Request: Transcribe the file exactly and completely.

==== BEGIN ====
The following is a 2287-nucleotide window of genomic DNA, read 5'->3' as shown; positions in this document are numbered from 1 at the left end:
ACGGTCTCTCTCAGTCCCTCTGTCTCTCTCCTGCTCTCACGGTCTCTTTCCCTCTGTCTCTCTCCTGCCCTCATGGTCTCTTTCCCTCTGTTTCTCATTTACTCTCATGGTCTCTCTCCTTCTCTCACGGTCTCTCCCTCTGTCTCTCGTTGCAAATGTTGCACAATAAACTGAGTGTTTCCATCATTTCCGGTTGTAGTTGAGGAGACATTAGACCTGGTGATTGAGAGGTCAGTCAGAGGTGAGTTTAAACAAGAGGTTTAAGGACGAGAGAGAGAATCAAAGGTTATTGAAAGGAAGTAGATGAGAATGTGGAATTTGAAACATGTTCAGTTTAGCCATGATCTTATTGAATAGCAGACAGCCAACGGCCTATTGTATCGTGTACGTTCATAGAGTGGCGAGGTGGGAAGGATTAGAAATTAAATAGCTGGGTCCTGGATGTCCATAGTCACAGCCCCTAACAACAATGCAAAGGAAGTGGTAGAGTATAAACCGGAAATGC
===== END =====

The following is a 2287-nucleotide window of genomic DNA, read 5'->3' as shown; positions in this document are numbered from 1 at the left end:
ACGGTCTCTCTCAGTCCCTCTGTCTCTCTCCTGCTCTCACGGTCTCTTTCCCTCTGTCTCTCTCCTGCCCTCATGGTCTCTTTCCCTCTGTTTCTCATTTACTCTCATGGTCTCTCTCCTTCTCTCACGGTCTCTCCCTCTGTCTCTCGTTGCAAATGTTGCACAATAAACTGAGTGTTTCCATCATTTCCGGTTGTAGTTGAGGAGACATTAGACCTGGTGATTGAGAGGTCAGTCAGAGGTGAGTTTAAACAAGAGGTTTAAGGACGAGAGAGAGAATCAAAGGTTATTGAAAGGAAGTAGATGAGAATGTGGAATTTGAAACATGTTCAGTTTAGCCATGATCTTATTGAATAGCAGACAGCCAACGGCCTATTGTATCGTGTACGTTCATAGAGTGGCGAGGTGGGAAGGATTAGAAATTAAATAGCTGGGTCCTGGATGTCCATAGTCACAGCCCCTAACAACAATGCAAAGGAAGTGGTAGAGTATAAACCGGAAATGC